Anything But Empty

"Let your words be anything but empty."

Little Ash Crosses

Today is Ash Wednesday, marking the beginning of the Lenten season in the church.

And once again I am excited to find myself at a church where there will be an Ash Wednesday service, where time and space is given to reflect, and observe this practice.

I grew up in a tradition that gave me many beautiful things- a love of Scripture and a commitment to studying and setting it in my heart and memory, encouragement of daily prayer and walking with Jesus, emphasis on a very real, and very personal relationship with Jesus, and beautiful hymns that I have found myself returning to for whatever reason over the past month.

But the church calendar is still something very exciting and strange to me.

It is so delighting to see the rhythms and movements of the Church, not just in the present, but also the past.

It fascinates me, the idea that Jesus is so deeply imbedded and part of our lives that he changes the way we mark the passing of a year. We don’t center our lives just around the days of the week, or time of the day, but on the significant and history changing events in the life of Christ.

The chance to be oriented this way is such a gift. And it’s all still new to me, and there are thousands of people who know it backward and forward and I’m sure could find my reflections on it to be riddled with inaccuracies and missing the point. But it still means something to me.

There’s something both comforting and sacred to think that when the Ash is spread on my forehead tonight, that I am sharing that moment with thousands of Christians who I may never even meet.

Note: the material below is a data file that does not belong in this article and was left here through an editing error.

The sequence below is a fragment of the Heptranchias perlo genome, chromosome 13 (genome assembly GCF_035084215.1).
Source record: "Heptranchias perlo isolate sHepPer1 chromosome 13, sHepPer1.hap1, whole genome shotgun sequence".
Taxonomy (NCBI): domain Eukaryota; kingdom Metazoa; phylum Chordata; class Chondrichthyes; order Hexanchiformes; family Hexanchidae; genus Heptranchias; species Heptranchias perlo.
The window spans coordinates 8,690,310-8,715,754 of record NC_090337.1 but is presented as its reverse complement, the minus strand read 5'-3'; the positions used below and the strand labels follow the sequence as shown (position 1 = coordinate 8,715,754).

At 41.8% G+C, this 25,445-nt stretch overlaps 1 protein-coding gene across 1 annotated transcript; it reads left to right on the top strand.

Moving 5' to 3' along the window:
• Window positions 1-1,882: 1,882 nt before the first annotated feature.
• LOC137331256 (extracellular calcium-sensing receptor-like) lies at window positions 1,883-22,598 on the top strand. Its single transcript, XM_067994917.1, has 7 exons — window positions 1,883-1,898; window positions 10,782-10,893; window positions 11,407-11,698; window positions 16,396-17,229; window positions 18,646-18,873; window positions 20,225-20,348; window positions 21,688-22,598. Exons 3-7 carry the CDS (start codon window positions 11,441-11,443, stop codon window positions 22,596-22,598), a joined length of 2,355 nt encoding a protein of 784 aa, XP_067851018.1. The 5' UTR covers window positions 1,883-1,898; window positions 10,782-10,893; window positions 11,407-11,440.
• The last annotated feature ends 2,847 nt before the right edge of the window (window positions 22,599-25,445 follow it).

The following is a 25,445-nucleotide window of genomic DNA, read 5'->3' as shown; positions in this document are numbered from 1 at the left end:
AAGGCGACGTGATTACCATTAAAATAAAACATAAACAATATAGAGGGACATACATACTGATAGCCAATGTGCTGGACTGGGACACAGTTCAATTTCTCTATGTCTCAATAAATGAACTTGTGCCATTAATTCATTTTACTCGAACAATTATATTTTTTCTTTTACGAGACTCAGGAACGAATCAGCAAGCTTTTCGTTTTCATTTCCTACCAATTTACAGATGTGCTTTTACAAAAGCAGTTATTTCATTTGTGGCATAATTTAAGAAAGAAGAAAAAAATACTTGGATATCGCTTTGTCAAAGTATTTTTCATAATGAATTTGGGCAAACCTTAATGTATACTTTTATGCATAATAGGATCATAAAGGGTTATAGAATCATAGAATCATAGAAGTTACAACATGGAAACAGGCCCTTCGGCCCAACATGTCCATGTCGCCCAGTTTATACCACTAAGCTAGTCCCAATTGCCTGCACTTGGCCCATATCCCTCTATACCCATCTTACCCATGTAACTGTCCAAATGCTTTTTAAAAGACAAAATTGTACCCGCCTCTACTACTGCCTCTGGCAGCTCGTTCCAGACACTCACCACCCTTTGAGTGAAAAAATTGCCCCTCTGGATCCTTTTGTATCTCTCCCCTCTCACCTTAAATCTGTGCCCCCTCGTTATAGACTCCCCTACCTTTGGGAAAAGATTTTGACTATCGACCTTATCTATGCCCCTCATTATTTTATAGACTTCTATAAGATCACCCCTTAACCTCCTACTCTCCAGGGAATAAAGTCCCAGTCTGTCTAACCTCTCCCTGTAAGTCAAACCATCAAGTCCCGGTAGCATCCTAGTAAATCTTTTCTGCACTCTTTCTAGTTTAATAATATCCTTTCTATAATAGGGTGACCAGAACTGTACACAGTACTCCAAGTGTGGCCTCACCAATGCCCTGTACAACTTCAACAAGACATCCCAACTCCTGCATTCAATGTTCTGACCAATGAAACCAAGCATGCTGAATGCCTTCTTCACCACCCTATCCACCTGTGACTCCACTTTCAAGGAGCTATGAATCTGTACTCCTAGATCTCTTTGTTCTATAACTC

It’s intimate and tender, like my head is nestled in the chest of the Body of Christ, and I can hear its heart beating, like I get the chance to put a finger on that pulse and feel the lifeblood pumping through it.

I love the thought that we are joining together in the sorrows and victories of our faith, the death and the resurrection.

Because we have so much of both in the life of Jesus, between birth and resurrection. And that we have a faith that makes room for that, a faith that makes room for our shared frail humanity.

“Remember, you are dust, and to dust you will return.”

There is so much wrapped up in that little Ash cross, that goes beyond the gesture, the outward motion and movement and actions. We are reminded today that without the inward orientation toward Jesus, the outward expressions fall flat.  Without the rending of our hearts as we seek forgiveness and repentance in those places where we have not loved our enemy, where we have seen and treated image bearers of God as less then fully human, where we have failed to keep God’s command to “seek justice, love mercy, and to walk humbly with our God”, all of our ceremony is for nothing.

We move forward after Ash Wednesday and look toward the Cross, we orient ourselves toward that space in Jesus’ life when he was moving toward that looming shadow, we make room for the grief and darkness and pain. And we are humbled.

So we continue in the beautiful, upending, radical walk of following Jesus, we pause, we observe, we gather, we practice letting certain things go, and stepping into disciplines that draw us closer to Jesus; we commit to praying daily, or maybe fasting weekly, or memorizing a chapter of Scripture. Or maybe we practice being generous with people, or listening to the people that don’t look or think like us. It’s not big or glamorous, and we try and fail or forget, but we look back and remember, we have space for that too. We have space for the falling and the flailing, and we repent of our sin, and we come open-handed back to Jesus.

 

 

 

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